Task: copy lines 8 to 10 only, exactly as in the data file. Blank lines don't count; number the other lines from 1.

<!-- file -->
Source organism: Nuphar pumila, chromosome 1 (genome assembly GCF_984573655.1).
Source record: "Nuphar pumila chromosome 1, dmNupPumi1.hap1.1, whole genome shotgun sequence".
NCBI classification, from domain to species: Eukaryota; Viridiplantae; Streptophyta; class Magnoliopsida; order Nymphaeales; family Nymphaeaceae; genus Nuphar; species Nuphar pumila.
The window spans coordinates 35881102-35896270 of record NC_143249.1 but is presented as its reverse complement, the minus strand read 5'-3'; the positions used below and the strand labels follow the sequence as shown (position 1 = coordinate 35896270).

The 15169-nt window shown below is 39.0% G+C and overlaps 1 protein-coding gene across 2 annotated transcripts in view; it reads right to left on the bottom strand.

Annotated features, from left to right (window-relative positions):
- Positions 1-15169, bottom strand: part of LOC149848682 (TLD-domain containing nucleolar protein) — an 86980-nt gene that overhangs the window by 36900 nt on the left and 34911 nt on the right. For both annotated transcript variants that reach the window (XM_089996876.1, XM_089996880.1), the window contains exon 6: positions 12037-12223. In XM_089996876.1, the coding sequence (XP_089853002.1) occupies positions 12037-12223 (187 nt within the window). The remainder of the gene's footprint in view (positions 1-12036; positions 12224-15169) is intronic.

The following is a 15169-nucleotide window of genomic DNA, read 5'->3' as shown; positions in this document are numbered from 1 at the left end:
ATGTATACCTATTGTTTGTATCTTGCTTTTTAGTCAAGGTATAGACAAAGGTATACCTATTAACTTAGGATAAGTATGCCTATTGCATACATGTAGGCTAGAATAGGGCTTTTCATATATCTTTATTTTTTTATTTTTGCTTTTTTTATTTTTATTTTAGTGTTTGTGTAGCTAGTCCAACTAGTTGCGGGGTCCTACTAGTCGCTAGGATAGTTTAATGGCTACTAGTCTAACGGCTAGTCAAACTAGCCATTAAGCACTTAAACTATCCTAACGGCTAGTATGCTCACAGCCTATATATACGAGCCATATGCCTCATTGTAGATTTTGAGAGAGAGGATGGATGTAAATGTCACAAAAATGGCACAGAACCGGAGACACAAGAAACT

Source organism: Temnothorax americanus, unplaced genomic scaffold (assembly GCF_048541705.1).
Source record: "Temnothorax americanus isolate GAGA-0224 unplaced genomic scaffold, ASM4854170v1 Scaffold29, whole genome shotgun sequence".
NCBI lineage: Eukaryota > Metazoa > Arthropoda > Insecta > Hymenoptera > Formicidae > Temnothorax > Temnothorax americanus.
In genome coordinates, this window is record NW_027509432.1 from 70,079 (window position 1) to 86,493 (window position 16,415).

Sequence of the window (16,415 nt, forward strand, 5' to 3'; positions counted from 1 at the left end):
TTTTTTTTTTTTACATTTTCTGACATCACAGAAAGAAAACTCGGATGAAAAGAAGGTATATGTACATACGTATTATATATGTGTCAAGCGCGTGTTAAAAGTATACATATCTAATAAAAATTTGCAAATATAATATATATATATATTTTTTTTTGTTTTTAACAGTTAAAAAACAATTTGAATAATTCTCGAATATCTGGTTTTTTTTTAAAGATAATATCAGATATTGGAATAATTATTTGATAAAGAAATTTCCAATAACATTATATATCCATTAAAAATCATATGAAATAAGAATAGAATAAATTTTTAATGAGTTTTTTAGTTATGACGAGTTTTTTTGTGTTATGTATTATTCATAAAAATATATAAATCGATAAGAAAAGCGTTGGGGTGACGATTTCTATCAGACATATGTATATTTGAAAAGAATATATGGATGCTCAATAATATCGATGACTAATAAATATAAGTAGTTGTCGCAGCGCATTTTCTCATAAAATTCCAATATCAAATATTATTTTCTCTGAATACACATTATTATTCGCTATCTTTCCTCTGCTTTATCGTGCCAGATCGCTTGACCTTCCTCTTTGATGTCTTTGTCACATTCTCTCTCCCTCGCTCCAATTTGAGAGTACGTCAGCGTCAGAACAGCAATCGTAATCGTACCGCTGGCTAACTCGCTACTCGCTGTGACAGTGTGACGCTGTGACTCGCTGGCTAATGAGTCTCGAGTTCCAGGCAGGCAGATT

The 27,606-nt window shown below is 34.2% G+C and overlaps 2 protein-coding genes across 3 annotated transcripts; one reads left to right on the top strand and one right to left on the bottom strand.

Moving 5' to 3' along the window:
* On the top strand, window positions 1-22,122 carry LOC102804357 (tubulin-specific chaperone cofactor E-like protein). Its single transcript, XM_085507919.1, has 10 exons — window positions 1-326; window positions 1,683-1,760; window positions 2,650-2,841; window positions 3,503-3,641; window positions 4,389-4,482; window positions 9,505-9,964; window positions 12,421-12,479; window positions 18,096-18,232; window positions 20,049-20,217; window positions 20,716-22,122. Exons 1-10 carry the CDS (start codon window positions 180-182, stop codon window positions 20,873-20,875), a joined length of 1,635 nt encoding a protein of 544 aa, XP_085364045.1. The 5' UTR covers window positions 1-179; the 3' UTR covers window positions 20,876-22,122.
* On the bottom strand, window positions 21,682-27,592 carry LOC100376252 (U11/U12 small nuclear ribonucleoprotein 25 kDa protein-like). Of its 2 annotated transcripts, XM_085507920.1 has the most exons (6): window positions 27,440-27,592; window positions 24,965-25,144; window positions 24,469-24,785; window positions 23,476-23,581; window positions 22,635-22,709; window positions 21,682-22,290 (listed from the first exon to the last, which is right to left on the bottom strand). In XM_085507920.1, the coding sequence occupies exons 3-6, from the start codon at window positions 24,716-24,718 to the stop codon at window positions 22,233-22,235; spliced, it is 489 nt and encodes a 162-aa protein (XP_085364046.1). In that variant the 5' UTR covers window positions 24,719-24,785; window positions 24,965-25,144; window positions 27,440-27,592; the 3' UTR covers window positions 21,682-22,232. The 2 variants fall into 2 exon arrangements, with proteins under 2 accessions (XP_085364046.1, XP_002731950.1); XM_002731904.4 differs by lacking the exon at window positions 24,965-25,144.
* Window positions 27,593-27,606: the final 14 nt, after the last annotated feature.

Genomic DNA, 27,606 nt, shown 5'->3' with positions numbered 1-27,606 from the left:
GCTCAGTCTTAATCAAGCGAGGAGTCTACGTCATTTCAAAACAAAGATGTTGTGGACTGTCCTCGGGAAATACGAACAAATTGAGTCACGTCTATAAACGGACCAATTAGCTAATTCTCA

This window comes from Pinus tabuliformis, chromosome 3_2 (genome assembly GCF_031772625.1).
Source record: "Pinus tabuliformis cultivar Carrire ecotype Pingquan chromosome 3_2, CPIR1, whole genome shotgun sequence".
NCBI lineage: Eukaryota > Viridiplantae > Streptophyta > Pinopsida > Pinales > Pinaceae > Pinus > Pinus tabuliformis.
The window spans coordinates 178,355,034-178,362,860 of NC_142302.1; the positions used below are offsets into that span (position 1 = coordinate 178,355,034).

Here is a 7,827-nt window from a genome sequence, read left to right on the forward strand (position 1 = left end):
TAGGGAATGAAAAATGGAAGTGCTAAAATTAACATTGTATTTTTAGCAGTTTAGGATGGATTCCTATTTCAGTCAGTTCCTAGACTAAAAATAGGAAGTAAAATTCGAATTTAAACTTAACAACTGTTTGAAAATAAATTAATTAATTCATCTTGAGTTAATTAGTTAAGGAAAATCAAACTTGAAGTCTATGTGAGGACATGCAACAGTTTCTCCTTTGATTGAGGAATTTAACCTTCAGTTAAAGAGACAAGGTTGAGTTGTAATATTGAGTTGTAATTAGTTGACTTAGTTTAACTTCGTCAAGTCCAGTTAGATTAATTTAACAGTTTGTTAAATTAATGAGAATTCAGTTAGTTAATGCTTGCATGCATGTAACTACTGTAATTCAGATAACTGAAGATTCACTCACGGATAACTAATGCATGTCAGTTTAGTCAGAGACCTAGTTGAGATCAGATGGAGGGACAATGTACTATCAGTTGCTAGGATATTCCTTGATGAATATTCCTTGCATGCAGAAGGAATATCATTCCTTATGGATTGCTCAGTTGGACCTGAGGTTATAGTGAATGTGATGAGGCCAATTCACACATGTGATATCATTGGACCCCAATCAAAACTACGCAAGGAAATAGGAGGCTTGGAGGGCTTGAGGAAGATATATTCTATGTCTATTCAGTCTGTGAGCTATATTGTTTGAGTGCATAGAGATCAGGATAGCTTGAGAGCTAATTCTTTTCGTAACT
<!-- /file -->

The following is a 15169-nucleotide window of genomic DNA, read 5'->3' as shown; positions in this document are numbered from 1 at the left end:
ATGTATACCTATTGTTTGTATCTTGCTTTTTAGTCAAGGTATAGACAAAGGTATACCTATTAACTTAGGATAAGTATGCCTATTGCATACATGTAGGCTAGAATAGGGCTTTTCATATATCTTTATTTTTTTATTTTTGCTTTTTTTATTTTTATTTTAGTGTTTGTGTAGCTAGTCCAACTAGTTGCGGGGTCCTACTAGTCGCTAGGATAGTTTAATGGCTACTAGTCTAACGGCTAGTCAAACTAGCCATTAAGCACTTAAACTATCCTAACGGCTAGTATGCTCACAGCCTATATATACGAGCCATATGCCTCATTGTAGATTTTGAGAGAGAGGATGGATGTAAATGTCACAAAAATGGCACAGAACCGGAGACACAAGAAACT

Source organism: Temnothorax americanus, unplaced genomic scaffold (assembly GCF_048541705.1).